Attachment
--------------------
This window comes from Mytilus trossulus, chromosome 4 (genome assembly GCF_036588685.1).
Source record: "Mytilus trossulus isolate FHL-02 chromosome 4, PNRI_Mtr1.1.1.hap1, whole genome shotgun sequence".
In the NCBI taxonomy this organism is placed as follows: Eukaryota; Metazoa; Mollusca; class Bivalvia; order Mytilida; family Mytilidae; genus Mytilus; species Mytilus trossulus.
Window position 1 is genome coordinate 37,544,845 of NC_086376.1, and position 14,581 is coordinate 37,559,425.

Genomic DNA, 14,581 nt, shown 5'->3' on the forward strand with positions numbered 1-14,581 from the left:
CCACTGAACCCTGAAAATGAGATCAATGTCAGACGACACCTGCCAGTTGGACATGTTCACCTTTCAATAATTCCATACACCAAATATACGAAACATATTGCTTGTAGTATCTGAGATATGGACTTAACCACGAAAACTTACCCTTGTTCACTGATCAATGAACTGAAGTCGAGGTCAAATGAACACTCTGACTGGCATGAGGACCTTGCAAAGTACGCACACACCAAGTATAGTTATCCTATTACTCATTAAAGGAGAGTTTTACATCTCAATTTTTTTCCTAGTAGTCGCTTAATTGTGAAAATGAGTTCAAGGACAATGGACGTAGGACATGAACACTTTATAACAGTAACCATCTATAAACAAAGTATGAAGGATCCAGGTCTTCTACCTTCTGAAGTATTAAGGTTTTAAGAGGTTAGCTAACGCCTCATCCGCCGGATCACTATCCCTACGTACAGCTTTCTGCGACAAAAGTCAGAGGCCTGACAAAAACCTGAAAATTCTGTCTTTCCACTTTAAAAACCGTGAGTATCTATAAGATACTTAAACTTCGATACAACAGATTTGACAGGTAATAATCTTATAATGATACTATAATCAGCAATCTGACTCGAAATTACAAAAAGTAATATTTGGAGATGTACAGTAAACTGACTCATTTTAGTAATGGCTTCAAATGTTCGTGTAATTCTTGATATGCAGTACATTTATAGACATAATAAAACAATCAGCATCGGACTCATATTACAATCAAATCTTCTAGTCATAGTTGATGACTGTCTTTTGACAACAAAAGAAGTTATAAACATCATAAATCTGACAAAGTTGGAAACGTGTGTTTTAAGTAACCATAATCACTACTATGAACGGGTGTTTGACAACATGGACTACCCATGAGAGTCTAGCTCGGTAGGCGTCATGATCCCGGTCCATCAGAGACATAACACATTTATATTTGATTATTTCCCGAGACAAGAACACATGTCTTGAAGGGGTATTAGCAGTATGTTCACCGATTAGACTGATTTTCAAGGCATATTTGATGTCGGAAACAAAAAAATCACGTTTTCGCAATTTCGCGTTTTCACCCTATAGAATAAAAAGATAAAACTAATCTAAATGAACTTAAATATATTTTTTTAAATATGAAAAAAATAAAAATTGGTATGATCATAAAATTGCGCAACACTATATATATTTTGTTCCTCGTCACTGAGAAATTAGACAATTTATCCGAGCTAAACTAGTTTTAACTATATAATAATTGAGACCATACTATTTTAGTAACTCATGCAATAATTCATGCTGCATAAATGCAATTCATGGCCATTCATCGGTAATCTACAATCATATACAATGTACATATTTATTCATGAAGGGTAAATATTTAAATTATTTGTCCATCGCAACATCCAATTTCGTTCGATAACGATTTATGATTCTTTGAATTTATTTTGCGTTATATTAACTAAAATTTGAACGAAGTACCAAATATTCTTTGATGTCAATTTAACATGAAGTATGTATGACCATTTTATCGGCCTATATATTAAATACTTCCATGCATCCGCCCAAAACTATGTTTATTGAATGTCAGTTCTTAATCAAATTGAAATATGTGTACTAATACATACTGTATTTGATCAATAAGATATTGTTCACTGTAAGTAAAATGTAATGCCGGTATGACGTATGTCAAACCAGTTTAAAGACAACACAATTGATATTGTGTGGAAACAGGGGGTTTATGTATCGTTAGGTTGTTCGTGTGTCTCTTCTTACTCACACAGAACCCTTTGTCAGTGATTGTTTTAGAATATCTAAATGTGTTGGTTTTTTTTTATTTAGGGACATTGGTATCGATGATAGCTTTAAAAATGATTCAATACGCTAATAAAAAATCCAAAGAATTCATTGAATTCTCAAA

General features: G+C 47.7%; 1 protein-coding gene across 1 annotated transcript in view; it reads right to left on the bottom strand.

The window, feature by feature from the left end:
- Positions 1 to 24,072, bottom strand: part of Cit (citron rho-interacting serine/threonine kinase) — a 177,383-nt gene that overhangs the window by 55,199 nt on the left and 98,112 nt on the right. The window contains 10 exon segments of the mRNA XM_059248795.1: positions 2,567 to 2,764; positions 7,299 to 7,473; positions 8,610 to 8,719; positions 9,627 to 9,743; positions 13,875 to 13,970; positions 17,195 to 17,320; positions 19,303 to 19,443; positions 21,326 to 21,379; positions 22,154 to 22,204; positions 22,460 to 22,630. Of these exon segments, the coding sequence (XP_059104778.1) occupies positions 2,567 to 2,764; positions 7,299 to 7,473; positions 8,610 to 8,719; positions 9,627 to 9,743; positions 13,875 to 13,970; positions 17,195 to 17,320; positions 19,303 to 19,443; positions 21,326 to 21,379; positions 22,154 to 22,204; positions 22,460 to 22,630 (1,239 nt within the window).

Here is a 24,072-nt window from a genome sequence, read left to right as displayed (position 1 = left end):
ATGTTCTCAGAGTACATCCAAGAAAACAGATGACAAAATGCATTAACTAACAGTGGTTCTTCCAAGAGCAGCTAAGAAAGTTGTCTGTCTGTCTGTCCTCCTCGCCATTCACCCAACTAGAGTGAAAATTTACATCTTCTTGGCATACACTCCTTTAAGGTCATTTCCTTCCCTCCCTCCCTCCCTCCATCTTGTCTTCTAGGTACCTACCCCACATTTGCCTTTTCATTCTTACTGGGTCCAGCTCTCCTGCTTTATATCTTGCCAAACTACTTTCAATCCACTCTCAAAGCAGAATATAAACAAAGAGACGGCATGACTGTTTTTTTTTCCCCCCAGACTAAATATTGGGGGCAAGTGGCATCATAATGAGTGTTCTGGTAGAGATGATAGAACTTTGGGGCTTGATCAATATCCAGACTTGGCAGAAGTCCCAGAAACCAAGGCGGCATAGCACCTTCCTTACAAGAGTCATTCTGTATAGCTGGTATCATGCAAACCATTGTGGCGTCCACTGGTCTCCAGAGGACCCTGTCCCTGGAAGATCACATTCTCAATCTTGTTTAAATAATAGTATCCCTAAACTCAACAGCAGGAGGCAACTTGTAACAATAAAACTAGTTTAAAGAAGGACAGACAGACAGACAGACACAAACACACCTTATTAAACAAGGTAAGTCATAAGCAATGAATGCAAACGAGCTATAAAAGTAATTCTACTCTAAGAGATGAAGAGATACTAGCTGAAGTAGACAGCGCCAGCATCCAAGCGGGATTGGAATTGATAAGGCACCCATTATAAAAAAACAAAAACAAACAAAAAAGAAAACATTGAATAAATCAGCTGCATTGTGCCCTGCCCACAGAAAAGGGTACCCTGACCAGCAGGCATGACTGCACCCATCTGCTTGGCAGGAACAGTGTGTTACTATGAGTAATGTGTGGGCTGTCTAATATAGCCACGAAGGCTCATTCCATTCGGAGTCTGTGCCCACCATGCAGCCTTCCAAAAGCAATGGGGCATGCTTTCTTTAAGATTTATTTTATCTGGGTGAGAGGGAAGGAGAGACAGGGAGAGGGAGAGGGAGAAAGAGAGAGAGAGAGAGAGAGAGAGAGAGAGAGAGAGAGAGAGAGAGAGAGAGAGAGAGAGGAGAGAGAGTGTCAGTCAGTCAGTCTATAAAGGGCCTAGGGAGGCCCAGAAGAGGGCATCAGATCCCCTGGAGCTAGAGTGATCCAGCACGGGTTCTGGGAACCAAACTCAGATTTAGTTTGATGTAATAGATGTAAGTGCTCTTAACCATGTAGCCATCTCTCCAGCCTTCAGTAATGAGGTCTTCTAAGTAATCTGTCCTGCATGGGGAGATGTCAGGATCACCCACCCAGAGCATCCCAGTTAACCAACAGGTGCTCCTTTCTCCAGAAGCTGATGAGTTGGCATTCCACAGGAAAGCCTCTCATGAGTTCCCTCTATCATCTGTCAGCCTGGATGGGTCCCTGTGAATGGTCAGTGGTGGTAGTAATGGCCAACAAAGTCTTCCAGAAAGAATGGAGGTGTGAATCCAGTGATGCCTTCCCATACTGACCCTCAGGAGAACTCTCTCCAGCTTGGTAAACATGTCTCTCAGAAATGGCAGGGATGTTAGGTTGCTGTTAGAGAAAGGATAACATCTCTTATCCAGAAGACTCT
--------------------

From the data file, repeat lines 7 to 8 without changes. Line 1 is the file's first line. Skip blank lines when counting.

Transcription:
General features: G+C 47.7%; 1 protein-coding gene across 1 annotated transcript in view; it reads right to left on the bottom strand.

The window, feature by feature from the left end: